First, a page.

The spectators and weekend fishermen see these amazing boats in magazines, on television and on the internet, and they get their want bumps up for fishing with the meanest and fastest boats and motors made.
    Sure you could fish out of a canoe with a 2hp motor and probably do pretty well, but who wants to when your 300hp motor will get you there quicker? ;)

    Now on a more personal level. I've been dreaming to build my own flats boat for a long time and I started one last year. I had plenty of time to look over different types of flats boat, so much that I though it would be fun to write an article on them. Even though I didn't get into power and motor size, I talk about models that range from 15hp all the way up to 150, and some flats boats really get up there in hp. I'm building a 19'6" boat called the Phantom from Bateau. Here is my blog about the build.

    They have a handful of flats boats to choose from and the designer respects appropriate hp size for their craft. For example, the boat I am building is rated from 70 to 115hp. They recommend a 70 but agree that the 90 is a decent choice for that size hull. However, I've chosen to go with the 115. Was it because of speed? No. The reason why is because the amount of stuff I'm bolting on this boat in hardware and electronics will be a little heavy and I want a short hole shot. I plan to fit it out with a prop that will actually sacrifice speed for other benefits.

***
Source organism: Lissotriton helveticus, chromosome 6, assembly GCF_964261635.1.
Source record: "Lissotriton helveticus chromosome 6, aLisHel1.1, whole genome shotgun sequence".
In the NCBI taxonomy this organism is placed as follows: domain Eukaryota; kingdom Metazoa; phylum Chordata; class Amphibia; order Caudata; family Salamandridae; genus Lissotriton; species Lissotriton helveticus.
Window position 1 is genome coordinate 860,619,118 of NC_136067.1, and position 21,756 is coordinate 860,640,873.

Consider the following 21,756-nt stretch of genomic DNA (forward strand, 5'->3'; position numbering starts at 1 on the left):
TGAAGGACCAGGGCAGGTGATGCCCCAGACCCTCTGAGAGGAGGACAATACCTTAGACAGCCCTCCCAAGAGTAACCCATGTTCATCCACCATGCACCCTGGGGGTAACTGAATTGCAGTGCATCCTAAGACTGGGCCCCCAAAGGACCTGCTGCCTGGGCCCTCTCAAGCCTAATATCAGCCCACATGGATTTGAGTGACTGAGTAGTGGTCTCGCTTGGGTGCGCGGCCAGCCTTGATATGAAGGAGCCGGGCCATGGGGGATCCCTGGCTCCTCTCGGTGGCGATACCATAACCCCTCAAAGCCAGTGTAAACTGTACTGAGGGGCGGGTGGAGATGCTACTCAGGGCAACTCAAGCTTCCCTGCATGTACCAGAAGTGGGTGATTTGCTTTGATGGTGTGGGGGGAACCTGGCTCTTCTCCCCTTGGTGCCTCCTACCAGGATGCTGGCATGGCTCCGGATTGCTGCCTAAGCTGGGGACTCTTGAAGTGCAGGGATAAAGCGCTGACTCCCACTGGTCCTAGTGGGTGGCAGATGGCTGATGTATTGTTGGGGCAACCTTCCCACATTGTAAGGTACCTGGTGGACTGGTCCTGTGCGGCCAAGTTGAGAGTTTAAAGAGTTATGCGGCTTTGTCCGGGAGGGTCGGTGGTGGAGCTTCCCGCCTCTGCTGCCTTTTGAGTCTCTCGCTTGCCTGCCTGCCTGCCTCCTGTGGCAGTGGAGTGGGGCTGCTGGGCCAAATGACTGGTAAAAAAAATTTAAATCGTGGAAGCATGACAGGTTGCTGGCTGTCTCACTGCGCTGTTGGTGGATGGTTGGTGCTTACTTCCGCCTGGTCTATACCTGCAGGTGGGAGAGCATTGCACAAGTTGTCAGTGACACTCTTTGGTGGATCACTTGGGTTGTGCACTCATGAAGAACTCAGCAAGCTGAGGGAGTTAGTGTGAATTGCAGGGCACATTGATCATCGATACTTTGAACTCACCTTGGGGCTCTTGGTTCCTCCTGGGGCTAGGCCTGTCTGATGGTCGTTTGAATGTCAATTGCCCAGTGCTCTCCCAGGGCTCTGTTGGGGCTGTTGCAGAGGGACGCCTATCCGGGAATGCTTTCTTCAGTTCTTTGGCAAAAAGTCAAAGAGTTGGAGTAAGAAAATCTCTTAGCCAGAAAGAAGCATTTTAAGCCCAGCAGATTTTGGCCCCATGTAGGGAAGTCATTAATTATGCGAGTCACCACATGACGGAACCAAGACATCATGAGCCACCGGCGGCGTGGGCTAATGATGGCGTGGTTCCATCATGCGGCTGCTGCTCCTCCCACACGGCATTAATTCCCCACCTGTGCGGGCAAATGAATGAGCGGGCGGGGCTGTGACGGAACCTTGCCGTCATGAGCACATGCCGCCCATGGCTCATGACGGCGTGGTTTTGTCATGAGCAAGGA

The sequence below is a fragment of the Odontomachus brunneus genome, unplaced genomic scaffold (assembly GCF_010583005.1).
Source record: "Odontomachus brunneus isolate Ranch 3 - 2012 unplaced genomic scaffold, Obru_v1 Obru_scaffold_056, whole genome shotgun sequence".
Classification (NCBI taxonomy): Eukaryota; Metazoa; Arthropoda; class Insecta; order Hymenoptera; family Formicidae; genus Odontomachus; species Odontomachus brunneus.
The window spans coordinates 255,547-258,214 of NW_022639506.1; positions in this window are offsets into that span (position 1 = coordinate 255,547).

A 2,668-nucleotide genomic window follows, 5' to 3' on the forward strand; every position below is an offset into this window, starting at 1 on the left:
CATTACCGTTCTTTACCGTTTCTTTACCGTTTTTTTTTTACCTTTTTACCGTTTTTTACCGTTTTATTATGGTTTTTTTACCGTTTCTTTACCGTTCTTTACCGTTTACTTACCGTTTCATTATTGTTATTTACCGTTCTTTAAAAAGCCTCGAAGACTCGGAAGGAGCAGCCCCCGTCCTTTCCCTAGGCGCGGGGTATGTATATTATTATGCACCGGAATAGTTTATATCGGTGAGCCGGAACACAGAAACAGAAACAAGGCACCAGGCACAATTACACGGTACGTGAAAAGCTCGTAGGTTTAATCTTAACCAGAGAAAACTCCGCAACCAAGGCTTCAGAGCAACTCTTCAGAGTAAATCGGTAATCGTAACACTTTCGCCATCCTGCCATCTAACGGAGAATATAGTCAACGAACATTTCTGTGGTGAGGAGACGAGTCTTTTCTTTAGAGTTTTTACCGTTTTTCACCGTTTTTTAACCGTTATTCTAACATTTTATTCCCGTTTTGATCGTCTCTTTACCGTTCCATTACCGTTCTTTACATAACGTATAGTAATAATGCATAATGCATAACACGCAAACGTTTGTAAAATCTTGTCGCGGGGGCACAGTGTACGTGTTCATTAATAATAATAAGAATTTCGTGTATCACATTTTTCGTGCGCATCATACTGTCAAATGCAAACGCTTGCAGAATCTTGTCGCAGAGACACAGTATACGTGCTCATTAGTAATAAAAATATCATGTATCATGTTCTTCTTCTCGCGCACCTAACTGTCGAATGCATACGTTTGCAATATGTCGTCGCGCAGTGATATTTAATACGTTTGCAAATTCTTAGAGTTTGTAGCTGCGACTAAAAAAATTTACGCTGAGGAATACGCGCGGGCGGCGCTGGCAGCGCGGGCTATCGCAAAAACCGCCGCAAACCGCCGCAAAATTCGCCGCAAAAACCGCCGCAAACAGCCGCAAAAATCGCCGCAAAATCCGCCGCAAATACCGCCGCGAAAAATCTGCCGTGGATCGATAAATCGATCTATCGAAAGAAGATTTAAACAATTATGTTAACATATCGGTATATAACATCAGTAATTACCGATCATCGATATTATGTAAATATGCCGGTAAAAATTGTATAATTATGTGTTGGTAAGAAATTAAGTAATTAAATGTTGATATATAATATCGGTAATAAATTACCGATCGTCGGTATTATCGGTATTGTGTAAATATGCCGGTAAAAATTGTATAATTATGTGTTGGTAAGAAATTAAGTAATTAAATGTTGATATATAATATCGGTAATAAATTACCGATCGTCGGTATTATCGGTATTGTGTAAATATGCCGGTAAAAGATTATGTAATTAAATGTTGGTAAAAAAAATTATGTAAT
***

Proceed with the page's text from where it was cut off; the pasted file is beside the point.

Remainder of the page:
I was leaning toward the 90 but after talking to other owners of the motor I want to purchase, an Evinrude, they suggested going with the 4 cylinder 115 over the 3 cylinder 90 for several reasons. So in a nutshell I jumped from a reasonable 70hp to possibly an overpowered 115. Could I get away with a 50hp? Maybe. Would I enjoy it? Probably not. Because I like power too. :D